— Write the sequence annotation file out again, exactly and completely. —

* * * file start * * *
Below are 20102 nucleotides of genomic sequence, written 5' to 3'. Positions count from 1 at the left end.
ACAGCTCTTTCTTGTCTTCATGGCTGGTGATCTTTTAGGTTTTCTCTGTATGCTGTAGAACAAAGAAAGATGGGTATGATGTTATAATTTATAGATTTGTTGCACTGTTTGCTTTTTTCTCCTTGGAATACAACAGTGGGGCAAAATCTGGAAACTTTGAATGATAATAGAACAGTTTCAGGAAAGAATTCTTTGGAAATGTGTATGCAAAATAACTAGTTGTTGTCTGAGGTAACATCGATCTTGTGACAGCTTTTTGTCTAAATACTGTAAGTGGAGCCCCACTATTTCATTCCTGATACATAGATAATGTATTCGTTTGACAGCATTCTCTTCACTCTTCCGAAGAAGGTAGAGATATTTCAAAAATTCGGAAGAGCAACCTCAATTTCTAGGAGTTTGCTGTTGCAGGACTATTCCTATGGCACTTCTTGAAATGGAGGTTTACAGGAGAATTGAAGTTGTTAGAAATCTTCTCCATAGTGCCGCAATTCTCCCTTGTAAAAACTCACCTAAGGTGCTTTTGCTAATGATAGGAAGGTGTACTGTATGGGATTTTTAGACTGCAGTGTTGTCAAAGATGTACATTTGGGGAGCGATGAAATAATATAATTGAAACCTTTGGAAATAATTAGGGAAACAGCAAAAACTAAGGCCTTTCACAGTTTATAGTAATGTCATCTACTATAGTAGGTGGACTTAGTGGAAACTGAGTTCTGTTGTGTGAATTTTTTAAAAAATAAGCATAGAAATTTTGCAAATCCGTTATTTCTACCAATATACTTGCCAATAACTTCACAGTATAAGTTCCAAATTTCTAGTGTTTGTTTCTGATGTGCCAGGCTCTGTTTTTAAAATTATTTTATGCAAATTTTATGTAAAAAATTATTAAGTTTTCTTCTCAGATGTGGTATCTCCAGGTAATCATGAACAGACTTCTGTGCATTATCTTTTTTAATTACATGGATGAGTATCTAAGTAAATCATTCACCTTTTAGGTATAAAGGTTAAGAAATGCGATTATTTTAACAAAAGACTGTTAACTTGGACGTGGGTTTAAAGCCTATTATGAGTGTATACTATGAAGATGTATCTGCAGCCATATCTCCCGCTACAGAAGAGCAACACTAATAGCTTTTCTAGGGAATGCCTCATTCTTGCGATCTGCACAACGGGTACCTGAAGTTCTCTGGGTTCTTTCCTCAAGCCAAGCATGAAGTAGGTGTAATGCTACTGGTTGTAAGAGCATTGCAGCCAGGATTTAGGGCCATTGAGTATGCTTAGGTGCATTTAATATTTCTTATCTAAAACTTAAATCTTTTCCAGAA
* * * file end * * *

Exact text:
Below are 20102 nucleotides of genomic sequence, written 5' to 3'. Positions count from 1 at the left end.
ACAGCTCTTTCTTGTCTTCATGGCTGGTGATCTTTTAGGTTTTCTCTGTATGCTGTAGAACAAAGAAAGATGGGTATGATGTTATAATTTATAGATTTGTTGCACTGTTTGCTTTTTTCTCCTTGGAATACAACAGTGGGGCAAAATCTGGAAACTTTGAATGATAATAGAACAGTTTCAGGAAAGAATTCTTTGGAAATGTGTATGCAAAATAACTAGTTGTTGTCTGAGGTAACATCGATCTTGTGACAGCTTTTTGTCTAAATACTGTAAGTGGAGCCCCACTATTTCATTCCTGATACATAGATAATGTATTCGTTTGACAGCATTCTCTTCACTCTTCCGAAGAAGGTAGAGATATTTCAAAAATTCGGAAGAGCAACCTCAATTTCTAGGAGTTTGCTGTTGCAGGACTATTCCTATGGCACTTCTTGAAATGGAGGTTTACAGGAGAATTGAAGTTGTTAGAAATCTTCTCCATAGTGCCGCAATTCTCCCTTGTAAAAACTCACCTAAGGTGCTTTTGCTAATGATAGGAAGGTGTACTGTATGGGATTTTTAGACTGCAGTGTTGTCAAAGATGTACATTTGGGGAGCGATGAAATAATATAATTGAAACCTTTGGAAATAATTAGGGAAACAGCAAAAACTAAGGCCTTTCACAGTTTATAGTAATGTCATCTACTATAGTAGGTGGACTTAGTGGAAACTGAGTTCTGTTGTGTGAATTTTTTAAAAAATAAGCATAGAAATTTTGCAAATCCGTTATTTCTACCAATATACTTGCCAATAACTTCACAGTATAAGTTCCAAATTTCTAGTGTTTGTTTCTGATGTGCCAGGCTCTGTTTTTAAAATTATTTTATGCAAATTTTATGTAAAAAATTATTAAGTTTTCTTCTCAGATGTGGTATCTCCAGGTAATCATGAACAGACTTCTGTGCATTATCTTTTTTAATTACATGGATGAGTATCTAAGTAAATCATTCACCTTTTAGGTATAAAGGTTAAGAAATGCGATTATTTTAACAAAAGACTGTTAACTTGGACGTGGGTTTAAAGCCTATTATGAGTGTATACTATGAAGATGTATCTGCAGCCATATCTCCCGCTACAGAAGAGCAACACTAATAGCTTTTCTAGGGAATGCCTCATTCTTGCGATCTGCACAACGGGTACCTGAAGTTCTCTGGGTTCTTTCCTCAAGCCAAGCATGAAGTAGGTGTAATGCTACTGGTTGTAAGAGCATTGCAGCCAGGATTTAGGGCCATTGAGTATGCTTAGGTGCATTTAATATTTCTTATCTAAAACTTAAATCTTTTCCAGAA